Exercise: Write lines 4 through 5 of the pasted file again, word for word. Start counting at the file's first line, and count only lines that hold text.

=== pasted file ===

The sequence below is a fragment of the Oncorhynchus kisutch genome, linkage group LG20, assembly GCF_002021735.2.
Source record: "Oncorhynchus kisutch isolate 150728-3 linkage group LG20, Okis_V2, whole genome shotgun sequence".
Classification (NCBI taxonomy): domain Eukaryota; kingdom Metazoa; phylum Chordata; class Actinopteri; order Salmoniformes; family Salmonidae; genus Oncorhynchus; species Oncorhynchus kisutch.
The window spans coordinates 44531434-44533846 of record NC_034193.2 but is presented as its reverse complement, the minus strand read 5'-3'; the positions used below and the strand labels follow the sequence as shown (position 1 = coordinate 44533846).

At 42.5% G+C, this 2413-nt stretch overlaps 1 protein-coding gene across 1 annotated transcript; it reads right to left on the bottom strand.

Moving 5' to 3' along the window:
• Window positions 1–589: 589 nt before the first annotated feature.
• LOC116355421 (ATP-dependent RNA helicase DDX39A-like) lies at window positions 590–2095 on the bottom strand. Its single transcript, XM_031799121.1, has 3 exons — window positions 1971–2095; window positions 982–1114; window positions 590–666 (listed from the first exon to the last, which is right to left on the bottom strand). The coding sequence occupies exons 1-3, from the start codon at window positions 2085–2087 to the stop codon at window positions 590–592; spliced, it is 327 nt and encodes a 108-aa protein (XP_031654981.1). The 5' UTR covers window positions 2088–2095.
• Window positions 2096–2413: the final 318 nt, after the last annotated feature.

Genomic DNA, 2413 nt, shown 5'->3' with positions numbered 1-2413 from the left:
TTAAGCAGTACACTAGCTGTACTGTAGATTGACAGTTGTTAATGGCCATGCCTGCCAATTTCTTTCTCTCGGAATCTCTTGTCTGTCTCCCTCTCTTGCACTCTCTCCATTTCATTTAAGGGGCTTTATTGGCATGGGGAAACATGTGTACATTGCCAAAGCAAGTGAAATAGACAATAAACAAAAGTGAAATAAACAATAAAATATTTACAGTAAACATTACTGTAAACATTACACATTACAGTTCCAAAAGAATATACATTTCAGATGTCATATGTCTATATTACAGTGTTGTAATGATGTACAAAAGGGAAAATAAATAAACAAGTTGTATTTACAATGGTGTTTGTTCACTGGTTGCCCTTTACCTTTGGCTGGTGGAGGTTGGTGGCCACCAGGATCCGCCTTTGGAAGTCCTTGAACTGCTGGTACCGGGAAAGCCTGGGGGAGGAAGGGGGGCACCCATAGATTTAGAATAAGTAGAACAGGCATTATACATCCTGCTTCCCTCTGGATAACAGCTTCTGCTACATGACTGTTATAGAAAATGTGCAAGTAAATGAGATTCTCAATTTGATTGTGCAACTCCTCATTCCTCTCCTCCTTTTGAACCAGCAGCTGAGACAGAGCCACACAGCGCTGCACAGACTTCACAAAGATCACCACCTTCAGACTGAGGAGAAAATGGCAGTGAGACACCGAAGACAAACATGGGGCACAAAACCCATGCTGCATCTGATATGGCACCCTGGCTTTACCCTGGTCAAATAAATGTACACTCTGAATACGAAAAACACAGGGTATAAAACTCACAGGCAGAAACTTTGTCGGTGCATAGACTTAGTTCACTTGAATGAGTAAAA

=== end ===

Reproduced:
The window spans coordinates 44531434-44533846 of record NC_034193.2 but is presented as its reverse complement, the minus strand read 5'-3'; the positions used below and the strand labels follow the sequence as shown (position 1 = coordinate 44533846).

At 42.5% G+C, this 2413-nt stretch overlaps 1 protein-coding gene across 1 annotated transcript; it reads right to left on the bottom strand.